updated 12:52 am EST, Tue March 5, 2013
'HDMI' signal is actually compressed, but will improve with OS update
The teardown of Apple's Lightning-to-HDMI iPad mini adapter done by developers at Panic has revealed a bit of misleading advertising from Apple's product page for the adapter: while the adapter does indeed produce a 1080p image on a television, it has been compressed using H.264 -- resulting in some compression artifacts. While inferior to the previous (and cheaper) 30pin-to-HDMI adapter Apple still sells for older iOS devices, the problem is expected to be resolved in a future software update -- thanks to the Lightning adapter's future-proofing.
The root of the "issue" lies within Apple's decision to make the Lightning standard as future-proof as possible, leading it to include an ARM SoC (System on a Chip) processor inside the cable itself to handle decoding duties. This choice means that Lightning can adapt to any new interface that comes along (and a variety of older protocols) simply by making an adapter for it, since the adapter is programmed through firmware to do the decoding. This also means that if, for example, a new standard emerges for HDTV, current Lighting devices will not be affected by the change, adding to their useful lifespan.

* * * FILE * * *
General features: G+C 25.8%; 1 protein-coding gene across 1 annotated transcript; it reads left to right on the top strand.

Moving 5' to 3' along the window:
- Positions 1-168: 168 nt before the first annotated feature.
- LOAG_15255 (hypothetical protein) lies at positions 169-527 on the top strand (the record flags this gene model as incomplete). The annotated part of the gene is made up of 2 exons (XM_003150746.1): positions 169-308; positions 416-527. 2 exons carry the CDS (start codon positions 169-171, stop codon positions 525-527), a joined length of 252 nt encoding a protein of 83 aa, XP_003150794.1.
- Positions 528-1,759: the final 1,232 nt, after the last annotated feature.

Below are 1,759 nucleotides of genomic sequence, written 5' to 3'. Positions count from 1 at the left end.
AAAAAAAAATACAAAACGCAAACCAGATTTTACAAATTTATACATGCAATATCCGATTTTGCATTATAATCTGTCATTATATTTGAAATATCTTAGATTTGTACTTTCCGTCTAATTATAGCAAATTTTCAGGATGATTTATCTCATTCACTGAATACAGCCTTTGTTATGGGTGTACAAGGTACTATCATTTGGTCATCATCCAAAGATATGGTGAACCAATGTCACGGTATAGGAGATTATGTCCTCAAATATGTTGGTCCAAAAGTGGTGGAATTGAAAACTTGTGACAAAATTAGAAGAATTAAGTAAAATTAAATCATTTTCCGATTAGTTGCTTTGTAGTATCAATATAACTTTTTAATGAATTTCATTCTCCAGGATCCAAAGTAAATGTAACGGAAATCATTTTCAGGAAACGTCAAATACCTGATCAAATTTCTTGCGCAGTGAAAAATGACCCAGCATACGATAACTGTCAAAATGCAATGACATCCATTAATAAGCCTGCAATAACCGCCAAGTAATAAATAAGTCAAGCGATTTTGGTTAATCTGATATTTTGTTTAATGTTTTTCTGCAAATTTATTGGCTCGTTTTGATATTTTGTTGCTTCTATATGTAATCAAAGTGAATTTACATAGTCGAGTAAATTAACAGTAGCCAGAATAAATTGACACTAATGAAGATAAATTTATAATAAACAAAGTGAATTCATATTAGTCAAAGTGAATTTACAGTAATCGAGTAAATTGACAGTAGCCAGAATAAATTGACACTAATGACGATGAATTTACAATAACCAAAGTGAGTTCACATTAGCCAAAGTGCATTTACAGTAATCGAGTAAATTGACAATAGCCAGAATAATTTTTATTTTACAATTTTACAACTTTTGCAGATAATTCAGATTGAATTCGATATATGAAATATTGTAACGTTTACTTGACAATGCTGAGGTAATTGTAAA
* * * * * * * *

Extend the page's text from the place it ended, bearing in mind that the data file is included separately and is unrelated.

However, at present the Lightning standard is "simply not capable of streaming a 'raw' HDMI signal across the cable," according to an "anonymous" commenter on Panic's blog who strongly hints he or she is an Apple or Intel employee working closely with the Lightning technology. "Lightning is a serial bus ... there is no clever wire multiplexing involved." Lightning cables use only eight pins compared to HDMI's 19 pins, according to the commenter. To accommodate future changes, Apple needs only to update the firmware on the adapters SoC chip and make an adapter for it.
The same commenter said that a decision was made for the time being that the compressed 1080p coming from the Lightning-HDMI adapter was "suitably acceptable," but that future iOS firmware updates should add support for true 1080p signals, along with improved streaming. Currently, the Lightning adapter can only handle up to 1600x900 rather than 1920x1080. The commenter indicated that Apple is well aware that "quality could be better" and that the issue is being addressed, though he or she didn't give any clues as to a timeframe for the needed firmware updates.